Regulators on Wednesday finalized rules defining a "swap dealer", giving long-awaited guidance on which firms will be subject to tough new oversight of their derivatives trades.
The Commodity Futures Trading Commission and the Securities and Exchange Commission jointly issued the rules that dramatically raised the threshold of annual trading activity that would trigger a swap dealer designation, compared to a proposal issued in late 2010.
The following are quotes from regulators and stakeholders on swap dealer rules:
REPUBLICAN COMMISSIONER SCOTT O'MALIA:
"I am unable to support this rule not because it fails to make positive policy choices, but because it undertakes several unnecessary and astonishing contortions to achieve those results. These contortions may lead to potentially adverse inconsistencies and instabilities in the years that follow."
REPUBLICAN CFTC COMMISSIONER JILL SOMMERS:
"Are these the rules I would have drafted if I held the pen from the beginning of this process? No. Nonetheless, I recognize that the final rules are much better than the proposed rules."
DEMOCRATIC CFTC COMMISSIONER BART CHILTON
"We developed this entities rule so that the structure would give us the financial oversight and enforcement responsibilities we need to define and identify the most important players in the previously dark, unregulated over-the-counter swaps market, and allow us to have appropriate regulatory handholds on them."
DEMOCRATIC CFTC COMMISSIONER MARK WETJEN
"It is not possible to come up with a bright-line test that easily addresses all circumstances and is not susceptible to abuse or evasion. But the line we draw must be bright enough. The businesses that do not come anywhere near that line must be assured they are not swap dealers."
CFTC CHAIRMAN GARY GENSLER
"True to congressional intent, end-users other than those genuinely making markets in swaps won't be required to register as swap dealers."
"As the swap dealing market is dominated by large entities, though, I believe that the final swap dealer definition will encompass the vast majority of swap dealing activity, as Congress had intended."
SEC CHAIRMAN MARY SCHAPIRO:
"In establishing who is a security based swap dealer, Congress gave us the task of identifying those entities that specifically engage in dealing activity in this market."
"In doing so, Congress did not intend for all, or even most market participants who merely engage in securities-based swap transactions such as mutual funds and pension funds to be regulated as security-based swap dealers."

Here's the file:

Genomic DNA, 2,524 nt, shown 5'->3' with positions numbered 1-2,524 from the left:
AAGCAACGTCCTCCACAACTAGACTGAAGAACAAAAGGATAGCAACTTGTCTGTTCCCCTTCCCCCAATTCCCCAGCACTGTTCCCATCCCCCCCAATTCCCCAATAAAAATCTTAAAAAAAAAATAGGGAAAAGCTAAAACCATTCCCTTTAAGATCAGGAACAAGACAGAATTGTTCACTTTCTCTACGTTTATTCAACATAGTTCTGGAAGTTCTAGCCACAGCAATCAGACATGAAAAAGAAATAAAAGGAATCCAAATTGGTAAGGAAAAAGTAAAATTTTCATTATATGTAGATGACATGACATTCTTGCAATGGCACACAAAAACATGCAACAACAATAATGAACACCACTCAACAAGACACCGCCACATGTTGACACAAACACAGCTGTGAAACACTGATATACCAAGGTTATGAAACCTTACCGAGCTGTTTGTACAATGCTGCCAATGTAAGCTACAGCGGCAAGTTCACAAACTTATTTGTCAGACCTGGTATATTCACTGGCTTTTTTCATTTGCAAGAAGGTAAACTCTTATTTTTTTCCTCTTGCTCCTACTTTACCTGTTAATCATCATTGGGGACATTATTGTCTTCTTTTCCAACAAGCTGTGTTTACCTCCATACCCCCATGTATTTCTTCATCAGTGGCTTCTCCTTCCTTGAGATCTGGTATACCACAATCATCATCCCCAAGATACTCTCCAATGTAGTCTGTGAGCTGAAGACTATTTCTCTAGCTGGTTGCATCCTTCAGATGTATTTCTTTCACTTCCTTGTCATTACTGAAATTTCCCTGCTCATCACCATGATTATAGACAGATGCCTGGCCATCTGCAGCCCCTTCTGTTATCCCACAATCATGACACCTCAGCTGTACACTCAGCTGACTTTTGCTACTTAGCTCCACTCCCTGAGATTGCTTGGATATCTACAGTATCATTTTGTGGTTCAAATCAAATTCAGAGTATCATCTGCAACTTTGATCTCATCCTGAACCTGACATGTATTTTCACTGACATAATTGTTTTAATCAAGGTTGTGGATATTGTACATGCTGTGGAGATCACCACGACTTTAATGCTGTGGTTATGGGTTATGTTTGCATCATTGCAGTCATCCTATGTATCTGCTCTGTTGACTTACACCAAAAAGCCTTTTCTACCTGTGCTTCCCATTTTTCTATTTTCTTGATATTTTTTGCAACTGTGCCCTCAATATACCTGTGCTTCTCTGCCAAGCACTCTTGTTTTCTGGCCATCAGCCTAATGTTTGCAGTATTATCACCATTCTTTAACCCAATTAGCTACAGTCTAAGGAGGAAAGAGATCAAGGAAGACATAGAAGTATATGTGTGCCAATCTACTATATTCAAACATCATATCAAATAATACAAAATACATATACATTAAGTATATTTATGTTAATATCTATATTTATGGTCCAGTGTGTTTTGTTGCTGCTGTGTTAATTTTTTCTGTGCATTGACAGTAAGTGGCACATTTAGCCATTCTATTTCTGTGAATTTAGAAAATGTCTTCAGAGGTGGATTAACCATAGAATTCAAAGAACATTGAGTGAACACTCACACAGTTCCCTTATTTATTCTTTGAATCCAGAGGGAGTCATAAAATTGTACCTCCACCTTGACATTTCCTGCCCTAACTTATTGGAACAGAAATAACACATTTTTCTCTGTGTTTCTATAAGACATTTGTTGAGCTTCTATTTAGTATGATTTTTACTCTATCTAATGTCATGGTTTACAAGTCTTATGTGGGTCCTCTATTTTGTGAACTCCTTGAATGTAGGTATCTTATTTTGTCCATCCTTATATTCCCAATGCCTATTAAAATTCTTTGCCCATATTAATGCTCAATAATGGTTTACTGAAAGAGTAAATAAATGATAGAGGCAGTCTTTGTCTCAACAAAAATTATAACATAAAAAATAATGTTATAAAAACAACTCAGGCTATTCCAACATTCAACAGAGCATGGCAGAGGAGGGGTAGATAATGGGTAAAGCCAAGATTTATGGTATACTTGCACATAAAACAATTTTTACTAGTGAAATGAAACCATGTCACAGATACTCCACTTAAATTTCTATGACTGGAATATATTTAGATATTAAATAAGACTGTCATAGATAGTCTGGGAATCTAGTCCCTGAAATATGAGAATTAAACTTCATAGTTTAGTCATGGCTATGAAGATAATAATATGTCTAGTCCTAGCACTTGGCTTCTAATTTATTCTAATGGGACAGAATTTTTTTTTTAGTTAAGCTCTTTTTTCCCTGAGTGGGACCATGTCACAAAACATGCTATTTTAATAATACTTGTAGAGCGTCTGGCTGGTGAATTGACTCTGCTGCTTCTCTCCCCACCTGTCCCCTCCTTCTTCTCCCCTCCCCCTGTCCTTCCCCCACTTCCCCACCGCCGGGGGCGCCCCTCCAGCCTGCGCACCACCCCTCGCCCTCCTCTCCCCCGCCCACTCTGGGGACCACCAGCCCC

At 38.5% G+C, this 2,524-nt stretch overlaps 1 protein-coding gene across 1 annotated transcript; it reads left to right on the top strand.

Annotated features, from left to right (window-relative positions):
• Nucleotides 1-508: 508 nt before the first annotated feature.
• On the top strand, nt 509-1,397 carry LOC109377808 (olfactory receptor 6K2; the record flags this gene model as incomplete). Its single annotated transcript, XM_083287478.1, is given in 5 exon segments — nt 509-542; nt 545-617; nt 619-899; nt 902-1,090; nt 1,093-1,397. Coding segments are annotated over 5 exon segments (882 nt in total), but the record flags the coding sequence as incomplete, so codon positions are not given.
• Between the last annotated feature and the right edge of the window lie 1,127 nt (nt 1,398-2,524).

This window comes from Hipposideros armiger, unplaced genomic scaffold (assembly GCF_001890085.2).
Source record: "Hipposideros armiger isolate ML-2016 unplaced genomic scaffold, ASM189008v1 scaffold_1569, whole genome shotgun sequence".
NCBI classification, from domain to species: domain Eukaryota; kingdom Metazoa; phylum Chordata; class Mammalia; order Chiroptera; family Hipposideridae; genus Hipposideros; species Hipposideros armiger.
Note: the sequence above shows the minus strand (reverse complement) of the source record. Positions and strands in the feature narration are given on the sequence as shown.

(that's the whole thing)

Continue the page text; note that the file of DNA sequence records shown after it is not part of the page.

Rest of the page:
DENNIS KELLEHER, PRESIDENT OF BETTER MARKETS:
"This rule is an indefensible retreat from financial reform. It is also a poster child for the pernicious effect of industry's army of lobbyists and the influence that the financial industry has at the regulatory agencies.."
"Given that the rule allows every swap dealer to decide for itself what is or is not a hedge or a 'business' risk, there can be no doubt that abuse and evasion of this provision could be rampant."
ANDREA KRAMER, PARTNER AT MCDERMOTT WILL & EMERY LLP:
"The intention of Dodd-Frank was not to cause problems for end-users. This is a major improvement on what was initially proposed."
"The very, very large corporate entities that also have trading operations - even if they use swaps to hedge their commercial end-user risks - might still be swept in, but that is just a few."
DE'ANA DOW, SENIOR VICE PRESIDENT AT OGILVY GOVERNMENT RELATIONS:
"A broader hedge definition and a narrower swap dealer definition is what the commercial companies wanted to see. I'm not sure if it goes as far as they would like, but based on the dialogue at the meeting today, it seems that it is an improvement over the proposed rules."
SAM HENRY, PRESIDENT AND CEO OF INTERNATIONAL POWER-GDF SUEZ ENERGY MARKETING NORTH AMERICA:
"We were close to the $3 billion range. At $8 billion, we should not be classified as a swap dealer."
"We do business with a lot of banks and with the major oil companies and I would expect they would be covered either by the swap dealer or the major swap participant definitions. So their cost will go up and they likely will pass on those costs and we will have to pass that onto our customers."
HOUSE AGRICULTURE COMMITTEE CHAIRMAN FRANK LUCAS:
"From what I can tell today, there were improvements made to the final rule that will reduce the negative impact on end-users out in the countryside."
(Reporting By Alexandra Alper, David Sheppard, Sarah Lynch, and Scott DiSavino; Editing by Tim Dobbyn)
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